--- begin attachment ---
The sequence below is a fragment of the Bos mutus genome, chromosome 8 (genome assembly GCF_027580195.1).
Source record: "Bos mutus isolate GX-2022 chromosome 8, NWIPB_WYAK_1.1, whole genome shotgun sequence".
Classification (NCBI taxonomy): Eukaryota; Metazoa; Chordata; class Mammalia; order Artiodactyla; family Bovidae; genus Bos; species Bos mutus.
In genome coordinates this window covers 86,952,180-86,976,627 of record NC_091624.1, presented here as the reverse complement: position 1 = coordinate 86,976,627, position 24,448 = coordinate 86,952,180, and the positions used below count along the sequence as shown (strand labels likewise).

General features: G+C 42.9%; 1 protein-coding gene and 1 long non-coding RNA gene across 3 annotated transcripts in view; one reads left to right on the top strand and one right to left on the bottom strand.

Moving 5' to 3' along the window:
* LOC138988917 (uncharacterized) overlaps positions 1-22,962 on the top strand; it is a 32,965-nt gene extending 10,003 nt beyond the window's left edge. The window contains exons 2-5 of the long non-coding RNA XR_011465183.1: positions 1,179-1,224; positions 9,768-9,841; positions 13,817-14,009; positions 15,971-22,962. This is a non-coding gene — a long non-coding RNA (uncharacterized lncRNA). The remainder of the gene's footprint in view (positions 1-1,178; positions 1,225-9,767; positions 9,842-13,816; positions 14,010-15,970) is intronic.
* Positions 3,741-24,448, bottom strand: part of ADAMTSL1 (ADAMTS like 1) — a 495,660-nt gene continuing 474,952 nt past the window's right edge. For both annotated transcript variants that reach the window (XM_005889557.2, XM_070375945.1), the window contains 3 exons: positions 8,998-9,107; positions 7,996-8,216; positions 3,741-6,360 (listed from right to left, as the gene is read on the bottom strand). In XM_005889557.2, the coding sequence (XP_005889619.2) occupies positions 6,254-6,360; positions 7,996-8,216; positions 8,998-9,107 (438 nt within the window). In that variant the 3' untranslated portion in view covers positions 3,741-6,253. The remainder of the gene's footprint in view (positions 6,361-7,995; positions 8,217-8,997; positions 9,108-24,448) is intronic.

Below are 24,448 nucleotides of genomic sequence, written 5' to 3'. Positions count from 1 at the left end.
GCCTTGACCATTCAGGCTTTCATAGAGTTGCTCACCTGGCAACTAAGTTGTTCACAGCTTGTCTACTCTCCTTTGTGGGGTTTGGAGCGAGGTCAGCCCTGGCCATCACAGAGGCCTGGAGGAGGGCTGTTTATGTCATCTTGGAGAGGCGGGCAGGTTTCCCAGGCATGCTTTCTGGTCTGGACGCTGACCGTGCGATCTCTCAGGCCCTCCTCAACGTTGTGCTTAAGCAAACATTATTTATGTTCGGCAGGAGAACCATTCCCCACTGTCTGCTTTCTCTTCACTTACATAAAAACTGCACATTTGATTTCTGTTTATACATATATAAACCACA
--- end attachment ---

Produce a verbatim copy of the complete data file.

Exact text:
The sequence below is a fragment of the Bos mutus genome, chromosome 8 (genome assembly GCF_027580195.1).
Source record: "Bos mutus isolate GX-2022 chromosome 8, NWIPB_WYAK_1.1, whole genome shotgun sequence".
Classification (NCBI taxonomy): Eukaryota; Metazoa; Chordata; class Mammalia; order Artiodactyla; family Bovidae; genus Bos; species Bos mutus.
In genome coordinates this window covers 86,952,180-86,976,627 of record NC_091624.1, presented here as the reverse complement: position 1 = coordinate 86,976,627, position 24,448 = coordinate 86,952,180, and the positions used below count along the sequence as shown (strand labels likewise).

General features: G+C 42.9%; 1 protein-coding gene and 1 long non-coding RNA gene across 3 annotated transcripts in view; one reads left to right on the top strand and one right to left on the bottom strand.

Moving 5' to 3' along the window:
* LOC138988917 (uncharacterized) overlaps positions 1-22,962 on the top strand; it is a 32,965-nt gene extending 10,003 nt beyond the window's left edge. The window contains exons 2-5 of the long non-coding RNA XR_011465183.1: positions 1,179-1,224; positions 9,768-9,841; positions 13,817-14,009; positions 15,971-22,962. This is a non-coding gene — a long non-coding RNA (uncharacterized lncRNA). The remainder of the gene's footprint in view (positions 1-1,178; positions 1,225-9,767; positions 9,842-13,816; positions 14,010-15,970) is intronic.
* Positions 3,741-24,448, bottom strand: part of ADAMTSL1 (ADAMTS like 1) — a 495,660-nt gene continuing 474,952 nt past the window's right edge. For both annotated transcript variants that reach the window (XM_005889557.2, XM_070375945.1), the window contains 3 exons: positions 8,998-9,107; positions 7,996-8,216; positions 3,741-6,360 (listed from right to left, as the gene is read on the bottom strand). In XM_005889557.2, the coding sequence (XP_005889619.2) occupies positions 6,254-6,360; positions 7,996-8,216; positions 8,998-9,107 (438 nt within the window). In that variant the 3' untranslated portion in view covers positions 3,741-6,253. The remainder of the gene's footprint in view (positions 6,361-7,995; positions 8,217-8,997; positions 9,108-24,448) is intronic.

Below are 24,448 nucleotides of genomic sequence, written 5' to 3'. Positions count from 1 at the left end.
GCCTTGACCATTCAGGCTTTCATAGAGTTGCTCACCTGGCAACTAAGTTGTTCACAGCTTGTCTACTCTCCTTTGTGGGGTTTGGAGCGAGGTCAGCCCTGGCCATCACAGAGGCCTGGAGGAGGGCTGTTTATGTCATCTTGGAGAGGCGGGCAGGTTTCCCAGGCATGCTTTCTGGTCTGGACGCTGACCGTGCGATCTCTCAGGCCCTCCTCAACGTTGTGCTTAAGCAAACATTATTTATGTTCGGCAGGAGAACCATTCCCCACTGTCTGCTTTCTCTTCACTTACATAAAAACTGCACATTTGATTTCTGTTTATACATATATAAACCACA